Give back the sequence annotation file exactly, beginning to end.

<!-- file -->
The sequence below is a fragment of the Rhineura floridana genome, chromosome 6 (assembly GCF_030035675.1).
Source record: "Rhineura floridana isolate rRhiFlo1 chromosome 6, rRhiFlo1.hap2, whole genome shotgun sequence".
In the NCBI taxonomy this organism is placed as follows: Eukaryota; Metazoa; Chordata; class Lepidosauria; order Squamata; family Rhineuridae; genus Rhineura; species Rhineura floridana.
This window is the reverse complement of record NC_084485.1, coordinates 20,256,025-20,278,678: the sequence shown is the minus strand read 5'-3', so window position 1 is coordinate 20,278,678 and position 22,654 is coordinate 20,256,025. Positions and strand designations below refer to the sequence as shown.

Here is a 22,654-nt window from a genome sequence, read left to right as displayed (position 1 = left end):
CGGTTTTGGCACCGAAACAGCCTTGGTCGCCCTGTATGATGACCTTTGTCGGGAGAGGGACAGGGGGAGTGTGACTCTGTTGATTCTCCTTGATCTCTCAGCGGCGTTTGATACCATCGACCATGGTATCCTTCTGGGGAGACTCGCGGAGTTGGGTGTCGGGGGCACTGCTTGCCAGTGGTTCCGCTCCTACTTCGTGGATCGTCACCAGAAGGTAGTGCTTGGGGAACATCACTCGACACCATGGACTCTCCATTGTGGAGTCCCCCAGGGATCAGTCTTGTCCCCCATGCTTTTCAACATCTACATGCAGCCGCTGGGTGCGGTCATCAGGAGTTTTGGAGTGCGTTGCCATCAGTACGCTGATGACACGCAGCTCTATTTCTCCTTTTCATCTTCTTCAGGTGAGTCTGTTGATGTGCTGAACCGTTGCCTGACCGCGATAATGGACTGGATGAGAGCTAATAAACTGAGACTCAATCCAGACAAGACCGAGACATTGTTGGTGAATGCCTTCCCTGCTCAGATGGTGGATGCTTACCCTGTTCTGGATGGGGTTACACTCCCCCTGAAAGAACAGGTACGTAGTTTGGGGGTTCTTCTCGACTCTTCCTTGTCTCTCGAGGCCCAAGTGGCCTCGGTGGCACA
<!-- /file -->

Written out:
The sequence below is a fragment of the Rhineura floridana genome, chromosome 6 (assembly GCF_030035675.1).
Source record: "Rhineura floridana isolate rRhiFlo1 chromosome 6, rRhiFlo1.hap2, whole genome shotgun sequence".
In the NCBI taxonomy this organism is placed as follows: Eukaryota; Metazoa; Chordata; class Lepidosauria; order Squamata; family Rhineuridae; genus Rhineura; species Rhineura floridana.
This window is the reverse complement of record NC_084485.1, coordinates 20,256,025-20,278,678: the sequence shown is the minus strand read 5'-3', so window position 1 is coordinate 20,278,678 and position 22,654 is coordinate 20,256,025. Positions and strand designations below refer to the sequence as shown.

Here is a 22,654-nt window from a genome sequence, read left to right as displayed (position 1 = left end):
CGGTTTTGGCACCGAAACAGCCTTGGTCGCCCTGTATGATGACCTTTGTCGGGAGAGGGACAGGGGGAGTGTGACTCTGTTGATTCTCCTTGATCTCTCAGCGGCGTTTGATACCATCGACCATGGTATCCTTCTGGGGAGACTCGCGGAGTTGGGTGTCGGGGGCACTGCTTGCCAGTGGTTCCGCTCCTACTTCGTGGATCGTCACCAGAAGGTAGTGCTTGGGGAACATCACTCGACACCATGGACTCTCCATTGTGGAGTCCCCCAGGGATCAGTCTTGTCCCCCATGCTTTTCAACATCTACATGCAGCCGCTGGGTGCGGTCATCAGGAGTTTTGGAGTGCGTTGCCATCAGTACGCTGATGACACGCAGCTCTATTTCTCCTTTTCATCTTCTTCAGGTGAGTCTGTTGATGTGCTGAACCGTTGCCTGACCGCGATAATGGACTGGATGAGAGCTAATAAACTGAGACTCAATCCAGACAAGACCGAGACATTGTTGGTGAATGCCTTCCCTGCTCAGATGGTGGATGCTTACCCTGTTCTGGATGGGGTTACACTCCCCCTGAAAGAACAGGTACGTAGTTTGGGGGTTCTTCTCGACTCTTCCTTGTCTCTCGAGGCCCAAGTGGCCTCGGTGGCACA